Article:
Surely most cats are light enough that you could just deliver them by cannon?

          (j/k: I'm a cat-lover too!)

          1. Anonymous Coward
            Anonymous Coward

            No other security software?

            "(j/k: I'm a cat-lover too!)"

            Isn't there a law against that kind of thing?

        3. DuchessofDukeStreet

          Re: catalogue shopping

          I like cats a lot, but I ain't going within a hundred yards of an angry moggy that's been dropped off by a drone - I also like my skin, my clothes and my eyeballs...

          1. Mark 110 Silver badge

            Re: catalogue shopping

            I don't supposed you were pricing Cat-5 cable once? And confused the AI.

        4. David 132 Silver badge
          Coat

          Re: catalogue shopping

          Not by post, that's why they tested delivery by drone.

          Well you can’t get them to walk there... that’s just pussy-footing around.

        5. Ken 16 Silver badge

          Drone space is reserved for Vietnamese Pot Belly Pigs

      2. Ian Emery Silver badge

        Re: catalogue shopping

        They do a people delivery service already, a guy was found (naked) in a Amazon storage box in japan just this week.

        Yeah, I got the spammy sounding email overnight; luckily this is an account I use for commercial sites I expect to spam me, so the spam filters on it are already set to "kill everything"

      3. Sgt_Oddball Silver badge

        Re: catalogue shopping

        I feel an experiment coming on....

        Amazon order confirmation.

        1# Cat

        2# Geiger counter

        3# Radio isotope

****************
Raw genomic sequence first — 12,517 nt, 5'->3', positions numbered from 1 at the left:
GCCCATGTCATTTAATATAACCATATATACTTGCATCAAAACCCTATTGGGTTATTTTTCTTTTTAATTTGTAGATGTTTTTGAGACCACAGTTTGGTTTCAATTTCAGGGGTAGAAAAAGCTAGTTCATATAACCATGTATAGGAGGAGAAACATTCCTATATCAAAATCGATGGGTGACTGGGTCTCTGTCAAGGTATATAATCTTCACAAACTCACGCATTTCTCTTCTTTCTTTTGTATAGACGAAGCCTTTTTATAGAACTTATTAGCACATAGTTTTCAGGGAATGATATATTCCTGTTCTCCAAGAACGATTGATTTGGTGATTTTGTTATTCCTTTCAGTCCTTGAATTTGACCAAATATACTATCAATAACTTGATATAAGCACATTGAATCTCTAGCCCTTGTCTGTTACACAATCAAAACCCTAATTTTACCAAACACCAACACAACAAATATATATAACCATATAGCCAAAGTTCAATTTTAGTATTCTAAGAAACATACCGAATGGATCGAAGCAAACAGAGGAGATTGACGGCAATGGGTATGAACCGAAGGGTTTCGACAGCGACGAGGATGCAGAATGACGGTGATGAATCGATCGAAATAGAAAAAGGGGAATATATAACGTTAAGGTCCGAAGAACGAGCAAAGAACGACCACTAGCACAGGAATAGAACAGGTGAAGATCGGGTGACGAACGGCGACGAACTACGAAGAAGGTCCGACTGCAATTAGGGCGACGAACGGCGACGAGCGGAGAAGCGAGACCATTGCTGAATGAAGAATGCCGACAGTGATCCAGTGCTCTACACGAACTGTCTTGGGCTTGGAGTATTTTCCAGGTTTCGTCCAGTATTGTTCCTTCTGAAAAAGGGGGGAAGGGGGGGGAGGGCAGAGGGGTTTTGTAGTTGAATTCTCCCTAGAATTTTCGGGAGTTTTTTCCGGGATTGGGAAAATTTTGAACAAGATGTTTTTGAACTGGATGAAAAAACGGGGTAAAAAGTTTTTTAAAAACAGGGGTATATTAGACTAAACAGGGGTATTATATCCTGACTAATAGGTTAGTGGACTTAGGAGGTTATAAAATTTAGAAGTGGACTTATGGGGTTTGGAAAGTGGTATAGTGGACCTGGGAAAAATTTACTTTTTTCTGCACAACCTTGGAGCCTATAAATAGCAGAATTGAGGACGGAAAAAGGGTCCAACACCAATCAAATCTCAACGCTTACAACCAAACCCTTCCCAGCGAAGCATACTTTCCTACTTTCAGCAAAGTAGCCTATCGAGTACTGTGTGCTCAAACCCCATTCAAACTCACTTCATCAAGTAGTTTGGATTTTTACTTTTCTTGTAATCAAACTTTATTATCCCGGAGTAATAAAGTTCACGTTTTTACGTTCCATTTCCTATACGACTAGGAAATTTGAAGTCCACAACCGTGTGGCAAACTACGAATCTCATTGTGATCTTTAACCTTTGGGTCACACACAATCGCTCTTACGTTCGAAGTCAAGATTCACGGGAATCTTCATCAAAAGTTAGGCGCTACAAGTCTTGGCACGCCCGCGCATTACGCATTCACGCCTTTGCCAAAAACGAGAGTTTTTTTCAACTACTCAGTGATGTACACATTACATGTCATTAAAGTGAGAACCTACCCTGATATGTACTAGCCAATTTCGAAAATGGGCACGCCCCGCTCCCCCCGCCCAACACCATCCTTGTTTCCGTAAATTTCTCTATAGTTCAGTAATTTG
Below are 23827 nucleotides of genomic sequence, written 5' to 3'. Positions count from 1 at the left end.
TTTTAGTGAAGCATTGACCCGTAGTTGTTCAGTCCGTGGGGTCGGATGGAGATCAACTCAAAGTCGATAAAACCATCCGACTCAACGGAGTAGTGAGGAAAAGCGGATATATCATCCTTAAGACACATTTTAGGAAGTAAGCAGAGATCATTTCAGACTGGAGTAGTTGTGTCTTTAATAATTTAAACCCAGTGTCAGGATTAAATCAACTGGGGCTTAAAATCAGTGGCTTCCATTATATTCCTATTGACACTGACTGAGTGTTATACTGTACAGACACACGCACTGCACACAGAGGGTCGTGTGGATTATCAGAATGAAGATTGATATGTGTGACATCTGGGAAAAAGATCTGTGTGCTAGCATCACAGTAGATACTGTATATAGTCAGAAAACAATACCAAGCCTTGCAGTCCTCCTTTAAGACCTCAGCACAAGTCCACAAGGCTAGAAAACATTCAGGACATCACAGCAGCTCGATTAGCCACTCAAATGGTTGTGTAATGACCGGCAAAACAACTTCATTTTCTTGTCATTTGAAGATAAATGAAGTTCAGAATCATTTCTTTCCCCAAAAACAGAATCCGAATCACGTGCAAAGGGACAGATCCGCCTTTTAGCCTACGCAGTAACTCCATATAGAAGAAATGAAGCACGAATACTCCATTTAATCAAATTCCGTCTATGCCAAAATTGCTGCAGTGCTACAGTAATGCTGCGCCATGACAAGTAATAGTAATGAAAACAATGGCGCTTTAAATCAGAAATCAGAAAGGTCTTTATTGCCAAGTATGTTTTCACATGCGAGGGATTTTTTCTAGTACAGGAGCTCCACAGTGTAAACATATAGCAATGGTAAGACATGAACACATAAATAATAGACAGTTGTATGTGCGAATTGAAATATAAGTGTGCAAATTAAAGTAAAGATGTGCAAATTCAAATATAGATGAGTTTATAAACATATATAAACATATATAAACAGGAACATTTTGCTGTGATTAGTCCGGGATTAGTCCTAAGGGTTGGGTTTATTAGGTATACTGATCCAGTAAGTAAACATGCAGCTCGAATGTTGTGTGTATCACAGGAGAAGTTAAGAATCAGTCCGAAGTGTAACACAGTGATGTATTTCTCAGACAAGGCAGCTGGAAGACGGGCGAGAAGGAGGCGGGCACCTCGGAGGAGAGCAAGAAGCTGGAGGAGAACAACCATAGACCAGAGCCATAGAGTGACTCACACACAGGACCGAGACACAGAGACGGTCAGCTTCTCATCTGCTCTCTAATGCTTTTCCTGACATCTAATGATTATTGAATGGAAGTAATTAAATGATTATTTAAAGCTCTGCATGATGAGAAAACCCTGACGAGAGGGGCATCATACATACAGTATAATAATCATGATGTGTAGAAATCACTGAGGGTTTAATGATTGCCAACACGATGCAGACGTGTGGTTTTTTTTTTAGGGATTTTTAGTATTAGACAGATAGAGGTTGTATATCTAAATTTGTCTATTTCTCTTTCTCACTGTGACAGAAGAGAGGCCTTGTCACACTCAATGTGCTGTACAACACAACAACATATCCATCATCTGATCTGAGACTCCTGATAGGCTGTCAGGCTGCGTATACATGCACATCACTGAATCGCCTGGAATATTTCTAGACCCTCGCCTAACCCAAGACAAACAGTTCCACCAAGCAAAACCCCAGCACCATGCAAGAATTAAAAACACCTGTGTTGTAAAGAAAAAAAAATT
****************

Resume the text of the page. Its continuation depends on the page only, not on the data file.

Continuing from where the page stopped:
4# Hydrocyanic acid

        5# Spring-loaded hammer

    3. Dan 55 Silver badge

      Re: I received this scam-like email - thanks for verifying El Reg

      Oh, Amazon, please stop recommending cat food to me by email and push notifications. I don't have a bloody cat, never had and never clicked on anything cat-like. How can I remove this from your dumb AI's brain?

      Ages ago somewhere in My Account I stumbled across an e-mail marketing page, disabled every tickbox, and have never had a marketing e-mail since. I assume this is still present.

    4. CrazyOldCatMan Silver badge

      Re: I received this scam-like email - thanks for verifying El Reg

      I don't have a bloody cat, never had and never clicked on anything cat-like

      It's the universe telling you that you are missing something essential from your life..

      (Almost was late for work this morning - $YoungestCat decided that my lap was an appropriate place to curl up as I was eating breakfast..)

  4. N2 Silver badge

    Apology?

    No,

    Just shows what sort fo company they really are.

    Any small biz behaving like that would get fucked over by the ICO.

  5. Anonymous Coward
    Anonymous Coward

    AWS?

    Apparently even Amazon can't secure a bucket properly.

    1. Anonymous Coward
      Anonymous Coward

      Re: AWS?

      piss poor that they reference http not https too.

    2. Flywheel Silver badge

      Re: AWS?

      There's a Hole in My Bucket, dear Liza, dear Liza...

  6. Anonymous Coward
    Anonymous Coward

    Support denies it

    Just called their customer service after forwarding the email to their phishing address. They denied everything. Nice chap though.

  7. David Nash Silver badge

    Coincidence? Maybe not.

    I received a fake Amazon Marketplace email but it was obvious from the Subject and Sender that it wasn't real. It had [URGENT] in the subject which clearly marked it out as spam.

    I deleted without opening it. Maybe this was the source.

  8. I_am_not_a_number

    Amazon can't just brush it under the carpet now...

    Might be useful:

    Art. 82 GDPR Right to compensation and liability:

    "...Any person who has suffered material or non-material damage as a result of an infringement of this Regulation shall have the right to receive compensation from the controller or processor for the damage suffered."

    Data Protection Act 2018:

    Section 168:

    Compensation for contravention of the GDPR

    (1) In Article 82 of the GDPR (right to compensation for material or non-material damage), “non- material damage” includes distress.

  9. J J Carter Silver badge
    Trollface

    Nothing to worry about

    They were just releasing the names and addresses of well-behaved children to Santa & his elves to ensure a pressie was left in their sock by Amazon Prime.

    1. Aqua Marina Silver badge

      Re: Nothing to worry about

      He's making a list